Bow Elbow Level
Start by placing the bow on E string. Bow is on E string, Elbow is on E string. Elbow is relaxed, close to the body. The bow arm wrist is flat. The bow knuckles are flat.
When playing on E string, be sure bow elbow remains on E string at all times. In Book I, we master E string elbow, then we begin to play on A string too. In the first half of the book, our playing is limited to E and A strings. When we play on A string, the bow elbow should remain on E string level. So, bow elbow remains one level lower than the bow for A string. It is the same when you move to D string and G string. The arm/ elbow will rise to A string, when you play on D string. It will rise to D string to play on G string.
Bow on A string; elbow on E. When your piece involves only E and A strings, leave the elbow on E string level and lift the hand only for A string notes.
When you play on D string, raise the hand from A string level elbow position. Always just raise the hand if you only need to play a note or two on D. But if the passage requires G string and most of the notes are on D, you will need to allow the bow elbow to be centered at the D string level. In all cases, keep the elbow under the bow hand. Keep the elbow relaxed and the wrist flat.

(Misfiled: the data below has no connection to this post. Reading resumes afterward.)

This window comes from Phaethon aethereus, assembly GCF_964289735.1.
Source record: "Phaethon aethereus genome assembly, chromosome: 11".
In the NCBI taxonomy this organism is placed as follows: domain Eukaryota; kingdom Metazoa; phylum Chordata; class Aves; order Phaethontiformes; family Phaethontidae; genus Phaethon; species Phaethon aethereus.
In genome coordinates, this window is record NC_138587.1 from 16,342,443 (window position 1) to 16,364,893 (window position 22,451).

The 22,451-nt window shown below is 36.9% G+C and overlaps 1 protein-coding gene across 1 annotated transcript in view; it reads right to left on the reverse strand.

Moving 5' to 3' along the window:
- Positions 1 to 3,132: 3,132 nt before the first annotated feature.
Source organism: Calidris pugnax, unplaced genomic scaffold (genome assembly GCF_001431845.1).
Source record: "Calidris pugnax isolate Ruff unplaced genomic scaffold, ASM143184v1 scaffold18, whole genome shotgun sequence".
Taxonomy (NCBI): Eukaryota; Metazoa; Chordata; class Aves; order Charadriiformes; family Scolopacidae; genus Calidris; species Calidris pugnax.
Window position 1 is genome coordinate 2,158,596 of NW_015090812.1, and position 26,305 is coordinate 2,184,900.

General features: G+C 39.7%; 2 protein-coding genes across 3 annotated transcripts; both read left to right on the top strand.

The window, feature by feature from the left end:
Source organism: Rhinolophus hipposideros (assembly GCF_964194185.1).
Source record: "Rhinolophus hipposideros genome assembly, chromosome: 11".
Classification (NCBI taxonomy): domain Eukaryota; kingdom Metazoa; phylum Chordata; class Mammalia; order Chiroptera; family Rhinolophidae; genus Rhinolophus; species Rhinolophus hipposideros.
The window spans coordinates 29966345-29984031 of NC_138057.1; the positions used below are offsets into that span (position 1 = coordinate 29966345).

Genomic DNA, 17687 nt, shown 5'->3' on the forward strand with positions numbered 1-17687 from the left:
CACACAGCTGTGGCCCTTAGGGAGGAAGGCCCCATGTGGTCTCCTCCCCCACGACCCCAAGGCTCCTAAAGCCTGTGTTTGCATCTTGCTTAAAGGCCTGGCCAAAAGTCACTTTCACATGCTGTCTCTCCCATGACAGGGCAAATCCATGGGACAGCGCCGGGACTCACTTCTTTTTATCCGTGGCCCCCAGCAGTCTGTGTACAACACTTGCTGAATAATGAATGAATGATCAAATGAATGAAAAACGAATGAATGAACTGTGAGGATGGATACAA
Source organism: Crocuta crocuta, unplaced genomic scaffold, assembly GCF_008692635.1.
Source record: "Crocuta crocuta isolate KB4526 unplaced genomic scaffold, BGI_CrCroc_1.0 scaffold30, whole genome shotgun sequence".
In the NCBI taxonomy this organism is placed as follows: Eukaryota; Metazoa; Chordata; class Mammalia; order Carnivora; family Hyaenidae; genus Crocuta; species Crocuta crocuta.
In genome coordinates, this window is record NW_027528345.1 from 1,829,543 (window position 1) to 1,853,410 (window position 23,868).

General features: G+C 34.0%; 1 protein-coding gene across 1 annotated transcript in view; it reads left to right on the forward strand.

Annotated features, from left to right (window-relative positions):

In Book I, maintain E string elbow, played in the upper half of the bow, until Etude. Then, bring the level of the elbow slightly higher to play on G and D. Return to E string elbow position when playing on A and E string. Raise only the hand if you only need to play a few notes on lower strings, while keeping the elbow in a lowered relaxed position.
Dr. Suzuki states the purpose for keeping the elbow in a lower position allows for the weight of the arm to be used to produce open, ringing tone by ‘pulling’ the bow. When the arm is above the stick of the bow (and in some schools of thought, it is) there is a tendency to increased tiredness and pressure that disrupts beautiful tone.